Each community is defined by its purpose and conse
quently obeys specific rules; but “the
human person . . .
ought to be the principle, the subject and the end of all social
Certain societies, such as the family and the state, corre
spond more directly to the nature of man; they are necessary to
him. To promote the participation of the greatest number in the life
of a society, the creation of voluntary associations and institutions
must be encouraged “on both national and international levels,
which relate to economic and social goals, to cultural and recrea
tional activities, to sport, to various professions, and to political
” also expresses the natural tendency for
human beings to associate with one another for the sake of attain
ing objectives that exceed individual capacities. It develops the
qualities of the person, especially the sense of initiative and respon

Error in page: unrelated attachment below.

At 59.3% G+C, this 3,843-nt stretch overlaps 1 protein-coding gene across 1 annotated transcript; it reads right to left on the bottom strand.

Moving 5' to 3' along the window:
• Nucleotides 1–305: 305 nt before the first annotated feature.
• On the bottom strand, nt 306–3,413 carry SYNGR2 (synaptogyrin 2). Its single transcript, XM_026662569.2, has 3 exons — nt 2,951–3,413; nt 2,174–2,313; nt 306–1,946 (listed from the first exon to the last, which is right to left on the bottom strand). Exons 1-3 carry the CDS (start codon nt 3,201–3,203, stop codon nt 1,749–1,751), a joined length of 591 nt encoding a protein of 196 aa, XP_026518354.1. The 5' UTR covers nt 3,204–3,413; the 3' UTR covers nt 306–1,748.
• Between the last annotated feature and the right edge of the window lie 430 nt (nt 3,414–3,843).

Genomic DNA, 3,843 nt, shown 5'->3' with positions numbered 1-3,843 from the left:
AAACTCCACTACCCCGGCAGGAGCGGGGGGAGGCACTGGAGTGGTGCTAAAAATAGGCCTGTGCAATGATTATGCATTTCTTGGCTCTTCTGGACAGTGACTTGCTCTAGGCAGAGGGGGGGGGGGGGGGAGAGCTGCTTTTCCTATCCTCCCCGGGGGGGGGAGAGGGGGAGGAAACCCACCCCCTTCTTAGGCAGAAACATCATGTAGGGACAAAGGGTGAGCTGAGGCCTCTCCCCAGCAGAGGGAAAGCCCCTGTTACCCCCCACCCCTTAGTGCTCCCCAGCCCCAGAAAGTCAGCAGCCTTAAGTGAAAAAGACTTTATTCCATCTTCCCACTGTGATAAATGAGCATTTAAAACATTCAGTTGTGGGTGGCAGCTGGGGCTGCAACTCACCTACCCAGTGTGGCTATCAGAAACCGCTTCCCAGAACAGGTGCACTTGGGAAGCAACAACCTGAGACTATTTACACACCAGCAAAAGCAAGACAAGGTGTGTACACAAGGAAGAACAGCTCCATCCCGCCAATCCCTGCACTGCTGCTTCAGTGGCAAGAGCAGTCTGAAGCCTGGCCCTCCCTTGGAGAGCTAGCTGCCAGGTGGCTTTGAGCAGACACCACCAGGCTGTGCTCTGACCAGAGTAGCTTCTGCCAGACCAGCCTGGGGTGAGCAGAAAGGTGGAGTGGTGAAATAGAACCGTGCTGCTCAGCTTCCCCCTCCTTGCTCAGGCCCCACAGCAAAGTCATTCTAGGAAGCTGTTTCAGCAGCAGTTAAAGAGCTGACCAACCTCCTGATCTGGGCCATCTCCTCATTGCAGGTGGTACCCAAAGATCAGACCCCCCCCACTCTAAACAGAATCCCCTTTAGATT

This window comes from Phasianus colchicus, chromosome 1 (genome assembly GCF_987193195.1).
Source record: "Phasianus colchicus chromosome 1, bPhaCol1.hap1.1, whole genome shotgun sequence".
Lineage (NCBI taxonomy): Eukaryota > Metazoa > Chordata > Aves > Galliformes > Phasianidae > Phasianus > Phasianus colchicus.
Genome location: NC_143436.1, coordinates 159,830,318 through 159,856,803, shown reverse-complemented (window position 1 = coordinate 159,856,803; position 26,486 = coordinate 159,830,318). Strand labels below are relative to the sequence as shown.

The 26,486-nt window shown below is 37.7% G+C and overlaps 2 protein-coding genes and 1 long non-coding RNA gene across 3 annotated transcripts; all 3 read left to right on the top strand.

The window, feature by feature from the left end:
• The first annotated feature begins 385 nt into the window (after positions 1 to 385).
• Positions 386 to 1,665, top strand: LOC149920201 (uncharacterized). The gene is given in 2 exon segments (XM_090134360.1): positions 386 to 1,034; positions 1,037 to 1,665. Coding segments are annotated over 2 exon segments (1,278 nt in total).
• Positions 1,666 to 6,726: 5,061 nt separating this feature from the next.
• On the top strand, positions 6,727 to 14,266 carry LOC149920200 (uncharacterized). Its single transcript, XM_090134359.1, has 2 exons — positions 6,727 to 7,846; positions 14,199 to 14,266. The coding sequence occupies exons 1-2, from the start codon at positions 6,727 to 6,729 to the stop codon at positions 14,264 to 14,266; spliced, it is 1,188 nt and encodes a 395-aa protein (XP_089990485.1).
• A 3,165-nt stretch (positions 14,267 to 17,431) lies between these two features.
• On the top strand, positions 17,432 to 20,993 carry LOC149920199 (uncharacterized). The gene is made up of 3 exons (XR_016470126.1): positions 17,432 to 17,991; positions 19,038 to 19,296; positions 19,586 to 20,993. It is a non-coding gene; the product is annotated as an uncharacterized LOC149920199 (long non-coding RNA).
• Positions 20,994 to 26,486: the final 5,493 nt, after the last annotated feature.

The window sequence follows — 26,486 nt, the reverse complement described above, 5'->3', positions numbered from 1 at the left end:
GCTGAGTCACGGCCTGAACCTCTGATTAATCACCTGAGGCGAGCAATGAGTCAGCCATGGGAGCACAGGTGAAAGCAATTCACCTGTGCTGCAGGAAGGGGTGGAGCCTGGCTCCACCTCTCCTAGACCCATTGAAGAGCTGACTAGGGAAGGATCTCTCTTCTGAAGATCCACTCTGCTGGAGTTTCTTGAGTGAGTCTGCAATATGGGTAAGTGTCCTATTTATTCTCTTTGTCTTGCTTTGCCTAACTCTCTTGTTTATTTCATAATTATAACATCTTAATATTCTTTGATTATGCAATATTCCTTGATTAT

sibility, and helps guarantee his rights.
Socialization also presents dangers. Excessive interven
tion by the state can threaten personal freedom and initiative. The
teaching of the Church has elaborated the principle of
according to which “a community of a higher order should not
interfere in the internal life of a community of a lower order,
depriving the latter of its functions, but rather should support it in
case of need and help to co-ordinate its activity with the activities
of the rest of society, always with a view to the common good.”
God has not willed to reserve to himself all exercise of
power. He entrusts to every creature the functions it is capable of
performing, according to the capacities of its own nature. This
mode of governance ought to be followed in social life. The way
God acts in governing the world, which bears witness to such great
regard for human freedom, should inspire the wisdom of those
who govern human communities. They should behave as ministers
of divine providence.
The principle of subsidiarity is opposed to all forms of col
lectivism. It sets limits for state intervention. It aims at harmo
nizing the relationships between individuals and societies. It tends
toward the establishment of true international order.
25 § 1.
5 John XXIII,
25 § 2;
48 § 4; cf. Pius XI,